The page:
27.2 Change of word order in a phrase to emphasis something

The reader knows that with putting something in the beginning of a phrase it gets an emphasis. The same happens in German.
Let's have a look at an example  
  I can come to your place tomorrow, if you like.
= Ich kann morgen zu dir kommen, wenn du willst.
  Tomorrow I can come to your place, if you like.
= Morgen kann ich zu dir kommen, wenn du willst.

Even though in both languages (English and German) something is stressed when putting it in the beginning of the phrase, there is a big difference in the position of the elements in a phrase. In both versions in English the subject is in front of the verb. But in German it is not. If a German phrase starts with a direct object, an indirect object, an adverbial qualification or and adverb, the subject goes behind the verb. In other words there is the inversion of the position of the elements. To be a bit more precise the subject goes behind the first conjugated verb. In general the meaning of a sentence is different depending on whether the phrase starts with an object or an adverbial qualification etc.. The condition when using a phrase that starts with a direct object is different from the condition when the phrase starts with a subject. Nevertheless the differences in meaning are the same no matter whether it's English or German. There should not be any problem for you to understand the differences in meaning of the following sentences.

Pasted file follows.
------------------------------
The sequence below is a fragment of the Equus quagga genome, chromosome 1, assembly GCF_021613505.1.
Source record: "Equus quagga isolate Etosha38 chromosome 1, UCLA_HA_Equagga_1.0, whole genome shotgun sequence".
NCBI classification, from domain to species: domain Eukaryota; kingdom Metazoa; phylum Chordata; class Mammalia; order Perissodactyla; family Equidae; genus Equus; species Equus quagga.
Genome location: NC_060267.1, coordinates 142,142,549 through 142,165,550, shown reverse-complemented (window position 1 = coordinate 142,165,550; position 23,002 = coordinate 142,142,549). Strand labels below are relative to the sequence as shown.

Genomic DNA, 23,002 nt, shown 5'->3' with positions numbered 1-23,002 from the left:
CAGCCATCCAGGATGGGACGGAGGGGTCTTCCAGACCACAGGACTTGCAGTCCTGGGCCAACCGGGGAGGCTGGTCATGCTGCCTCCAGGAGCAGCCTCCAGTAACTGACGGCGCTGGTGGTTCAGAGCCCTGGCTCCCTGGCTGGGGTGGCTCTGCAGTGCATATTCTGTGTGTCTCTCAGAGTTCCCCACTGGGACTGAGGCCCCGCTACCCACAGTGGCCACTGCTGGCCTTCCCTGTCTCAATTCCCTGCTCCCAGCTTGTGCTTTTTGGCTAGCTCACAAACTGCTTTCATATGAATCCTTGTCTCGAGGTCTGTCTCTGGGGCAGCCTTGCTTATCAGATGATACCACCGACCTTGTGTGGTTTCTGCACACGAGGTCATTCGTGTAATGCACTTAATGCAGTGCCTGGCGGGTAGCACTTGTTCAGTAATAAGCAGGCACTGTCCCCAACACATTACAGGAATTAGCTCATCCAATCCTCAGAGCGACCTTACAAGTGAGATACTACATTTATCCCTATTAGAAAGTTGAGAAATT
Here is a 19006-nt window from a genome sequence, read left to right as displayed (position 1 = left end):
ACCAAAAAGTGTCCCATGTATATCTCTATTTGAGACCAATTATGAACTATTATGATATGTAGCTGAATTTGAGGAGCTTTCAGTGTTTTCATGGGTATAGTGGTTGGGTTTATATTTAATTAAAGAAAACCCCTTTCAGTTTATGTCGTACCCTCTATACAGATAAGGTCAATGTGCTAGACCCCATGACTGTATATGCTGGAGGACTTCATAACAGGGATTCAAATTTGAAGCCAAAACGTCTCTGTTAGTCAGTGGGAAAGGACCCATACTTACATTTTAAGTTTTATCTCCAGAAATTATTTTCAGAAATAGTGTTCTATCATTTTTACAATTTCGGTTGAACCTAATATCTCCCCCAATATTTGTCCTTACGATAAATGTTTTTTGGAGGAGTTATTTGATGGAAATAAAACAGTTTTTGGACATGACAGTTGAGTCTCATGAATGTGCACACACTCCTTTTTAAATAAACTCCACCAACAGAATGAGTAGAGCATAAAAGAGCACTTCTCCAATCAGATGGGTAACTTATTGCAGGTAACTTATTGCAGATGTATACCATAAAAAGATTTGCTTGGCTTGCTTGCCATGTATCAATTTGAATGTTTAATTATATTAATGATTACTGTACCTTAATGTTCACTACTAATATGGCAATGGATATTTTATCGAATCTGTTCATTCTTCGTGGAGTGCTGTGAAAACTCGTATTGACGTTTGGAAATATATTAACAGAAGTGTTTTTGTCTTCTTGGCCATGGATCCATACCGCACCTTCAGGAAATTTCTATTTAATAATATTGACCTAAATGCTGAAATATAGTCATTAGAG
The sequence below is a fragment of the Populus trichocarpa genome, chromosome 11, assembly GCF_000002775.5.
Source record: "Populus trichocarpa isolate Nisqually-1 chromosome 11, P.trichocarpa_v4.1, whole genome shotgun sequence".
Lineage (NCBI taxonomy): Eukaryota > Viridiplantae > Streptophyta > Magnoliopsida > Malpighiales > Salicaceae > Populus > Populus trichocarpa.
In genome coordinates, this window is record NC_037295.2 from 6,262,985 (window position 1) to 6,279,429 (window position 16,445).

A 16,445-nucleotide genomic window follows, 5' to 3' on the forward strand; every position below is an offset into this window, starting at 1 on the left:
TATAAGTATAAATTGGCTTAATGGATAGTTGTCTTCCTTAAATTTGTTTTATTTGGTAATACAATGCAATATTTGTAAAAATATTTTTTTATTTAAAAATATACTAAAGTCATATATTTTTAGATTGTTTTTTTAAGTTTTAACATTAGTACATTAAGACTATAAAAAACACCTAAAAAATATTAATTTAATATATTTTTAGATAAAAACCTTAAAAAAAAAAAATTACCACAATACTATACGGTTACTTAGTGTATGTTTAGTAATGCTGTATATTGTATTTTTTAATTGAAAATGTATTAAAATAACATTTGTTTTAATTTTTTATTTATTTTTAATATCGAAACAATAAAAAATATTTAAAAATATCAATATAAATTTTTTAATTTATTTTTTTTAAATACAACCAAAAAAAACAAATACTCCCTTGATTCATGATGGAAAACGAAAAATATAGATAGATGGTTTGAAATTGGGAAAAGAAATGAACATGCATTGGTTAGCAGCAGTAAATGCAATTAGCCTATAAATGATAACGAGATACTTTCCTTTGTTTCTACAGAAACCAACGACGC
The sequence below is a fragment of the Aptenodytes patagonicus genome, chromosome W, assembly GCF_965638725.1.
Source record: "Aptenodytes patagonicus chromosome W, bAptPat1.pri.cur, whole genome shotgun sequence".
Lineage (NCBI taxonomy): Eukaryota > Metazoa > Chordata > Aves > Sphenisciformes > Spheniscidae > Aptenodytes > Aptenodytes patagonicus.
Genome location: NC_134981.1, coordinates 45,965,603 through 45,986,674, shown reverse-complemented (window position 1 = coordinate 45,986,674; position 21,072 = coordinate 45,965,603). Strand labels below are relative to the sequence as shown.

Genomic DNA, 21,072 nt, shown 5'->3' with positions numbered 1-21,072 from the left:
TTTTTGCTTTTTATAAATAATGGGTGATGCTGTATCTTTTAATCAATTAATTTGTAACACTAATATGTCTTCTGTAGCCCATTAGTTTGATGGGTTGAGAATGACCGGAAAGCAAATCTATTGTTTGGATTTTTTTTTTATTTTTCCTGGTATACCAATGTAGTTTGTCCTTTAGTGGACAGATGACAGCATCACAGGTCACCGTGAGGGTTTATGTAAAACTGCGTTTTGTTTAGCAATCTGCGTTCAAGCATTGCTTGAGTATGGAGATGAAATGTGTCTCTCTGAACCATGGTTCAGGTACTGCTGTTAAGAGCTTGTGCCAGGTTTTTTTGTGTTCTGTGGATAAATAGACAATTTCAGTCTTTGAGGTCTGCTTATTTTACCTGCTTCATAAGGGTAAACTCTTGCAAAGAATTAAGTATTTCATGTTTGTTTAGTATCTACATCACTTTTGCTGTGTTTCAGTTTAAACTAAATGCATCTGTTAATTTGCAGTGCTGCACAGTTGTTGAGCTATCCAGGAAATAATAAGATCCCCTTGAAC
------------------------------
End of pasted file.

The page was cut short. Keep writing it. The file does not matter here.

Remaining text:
Let's have a look at some examples    
Er schenkt seinem Sohn ein Auto. He gives a car to his son.
  Wem schenkt er ein Auto?*   To whom he gives a car?
  Seinem Sohn   To his son.
  Was schenkt er seinem Sohn?*   What does he give to his son?
  Ein Auto   A car.

  An example in Perfekt    
Er hat seinem Sohn ein Auto geschenkt. He has given a car to his son.
  Wem hat er ein Auto geschenkt?   To whom has he given a car?
  Seinem Sohn   To his son.
  Was hat er seinem Sohn geschenkt?   What has he given to his son?
  Ein Auto   A car.

  An example with a personal pronoun for the indirect object
Er hat ihm ein Auto geschenkt. He has given him a car.
  Wem hat er ein Auto geschenkt?   To w hom has he given a car?
  Ihm   Him.
  Was hat er ihm geschenkt?   What has he given to him?
  Ein Auto   A car?
  With two personal pronouns for the direct and the indirect object
  Er hat es ihm geschenkt. He has given it to him.
  Wem hat er es geschenkt?   To whom has he given it?
  Ihm   To him.

  An example with an adverb of time    
Er hat ihm heute ein Auto geschenkt. Today he has given him a car.
  Wann hat er es ihm geschenkt?   When has he given it to him?
  Heute   Today.

* Don't mind the interrogative phrases. We use them here to put the affirmative phrases into a more realistic context. We are going to discuss interrogative phrases in detail in the following chapter Interrogative phrases.





contact privacy statement imprint